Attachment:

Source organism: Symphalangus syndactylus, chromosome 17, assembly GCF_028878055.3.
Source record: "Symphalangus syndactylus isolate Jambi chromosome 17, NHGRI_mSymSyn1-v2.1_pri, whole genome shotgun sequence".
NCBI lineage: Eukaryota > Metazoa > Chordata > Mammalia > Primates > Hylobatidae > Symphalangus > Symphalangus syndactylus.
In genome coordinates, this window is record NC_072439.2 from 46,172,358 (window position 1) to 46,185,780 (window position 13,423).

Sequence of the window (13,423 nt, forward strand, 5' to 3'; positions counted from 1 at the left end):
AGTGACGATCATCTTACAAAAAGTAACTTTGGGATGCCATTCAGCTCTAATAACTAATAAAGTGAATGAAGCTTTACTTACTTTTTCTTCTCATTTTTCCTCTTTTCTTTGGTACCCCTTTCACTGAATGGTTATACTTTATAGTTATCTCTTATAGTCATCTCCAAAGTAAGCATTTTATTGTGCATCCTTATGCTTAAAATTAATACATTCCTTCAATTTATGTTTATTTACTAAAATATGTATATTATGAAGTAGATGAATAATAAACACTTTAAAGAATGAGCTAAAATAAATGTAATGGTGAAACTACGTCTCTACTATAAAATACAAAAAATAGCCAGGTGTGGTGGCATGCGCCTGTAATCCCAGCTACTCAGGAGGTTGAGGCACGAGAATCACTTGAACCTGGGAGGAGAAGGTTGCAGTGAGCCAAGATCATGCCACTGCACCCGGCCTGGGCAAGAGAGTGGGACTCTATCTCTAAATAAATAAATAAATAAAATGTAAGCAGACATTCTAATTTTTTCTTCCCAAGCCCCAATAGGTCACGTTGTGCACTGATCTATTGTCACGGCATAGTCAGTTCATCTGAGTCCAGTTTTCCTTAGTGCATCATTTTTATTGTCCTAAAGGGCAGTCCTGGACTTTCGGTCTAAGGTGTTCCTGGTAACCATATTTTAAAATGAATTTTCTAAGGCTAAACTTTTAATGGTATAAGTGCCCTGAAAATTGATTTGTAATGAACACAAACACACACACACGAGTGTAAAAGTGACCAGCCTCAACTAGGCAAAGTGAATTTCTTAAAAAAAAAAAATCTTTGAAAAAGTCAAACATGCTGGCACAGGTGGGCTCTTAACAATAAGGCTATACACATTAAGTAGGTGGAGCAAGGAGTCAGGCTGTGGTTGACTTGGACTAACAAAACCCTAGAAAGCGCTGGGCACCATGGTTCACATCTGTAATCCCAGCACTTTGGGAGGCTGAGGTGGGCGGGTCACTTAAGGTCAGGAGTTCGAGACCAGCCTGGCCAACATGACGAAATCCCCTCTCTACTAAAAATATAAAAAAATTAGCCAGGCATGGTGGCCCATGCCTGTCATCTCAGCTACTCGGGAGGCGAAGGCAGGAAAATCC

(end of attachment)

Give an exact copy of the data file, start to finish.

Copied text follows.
Source organism: Symphalangus syndactylus, chromosome 17, assembly GCF_028878055.3.
Source record: "Symphalangus syndactylus isolate Jambi chromosome 17, NHGRI_mSymSyn1-v2.1_pri, whole genome shotgun sequence".
NCBI lineage: Eukaryota > Metazoa > Chordata > Mammalia > Primates > Hylobatidae > Symphalangus > Symphalangus syndactylus.
In genome coordinates, this window is record NC_072439.2 from 46,172,358 (window position 1) to 46,185,780 (window position 13,423).

Sequence of the window (13,423 nt, forward strand, 5' to 3'; positions counted from 1 at the left end):
AGTGACGATCATCTTACAAAAAGTAACTTTGGGATGCCATTCAGCTCTAATAACTAATAAAGTGAATGAAGCTTTACTTACTTTTTCTTCTCATTTTTCCTCTTTTCTTTGGTACCCCTTTCACTGAATGGTTATACTTTATAGTTATCTCTTATAGTCATCTCCAAAGTAAGCATTTTATTGTGCATCCTTATGCTTAAAATTAATACATTCCTTCAATTTATGTTTATTTACTAAAATATGTATATTATGAAGTAGATGAATAATAAACACTTTAAAGAATGAGCTAAAATAAATGTAATGGTGAAACTACGTCTCTACTATAAAATACAAAAAATAGCCAGGTGTGGTGGCATGCGCCTGTAATCCCAGCTACTCAGGAGGTTGAGGCACGAGAATCACTTGAACCTGGGAGGAGAAGGTTGCAGTGAGCCAAGATCATGCCACTGCACCCGGCCTGGGCAAGAGAGTGGGACTCTATCTCTAAATAAATAAATAAATAAAATGTAAGCAGACATTCTAATTTTTTCTTCCCAAGCCCCAATAGGTCACGTTGTGCACTGATCTATTGTCACGGCATAGTCAGTTCATCTGAGTCCAGTTTTCCTTAGTGCATCATTTTTATTGTCCTAAAGGGCAGTCCTGGACTTTCGGTCTAAGGTGTTCCTGGTAACCATATTTTAAAATGAATTTTCTAAGGCTAAACTTTTAATGGTATAAGTGCCCTGAAAATTGATTTGTAATGAACACAAACACACACACACGAGTGTAAAAGTGACCAGCCTCAACTAGGCAAAGTGAATTTCTTAAAAAAAAAAAATCTTTGAAAAAGTCAAACATGCTGGCACAGGTGGGCTCTTAACAATAAGGCTATACACATTAAGTAGGTGGAGCAAGGAGTCAGGCTGTGGTTGACTTGGACTAACAAAACCCTAGAAAGCGCTGGGCACCATGGTTCACATCTGTAATCCCAGCACTTTGGGAGGCTGAGGTGGGCGGGTCACTTAAGGTCAGGAGTTCGAGACCAGCCTGGCCAACATGACGAAATCCCCTCTCTACTAAAAATATAAAAAAATTAGCCAGGCATGGTGGCCCATGCCTGTCATCTCAGCTACTCGGGAGGCGAAGGCAGGAAAATCC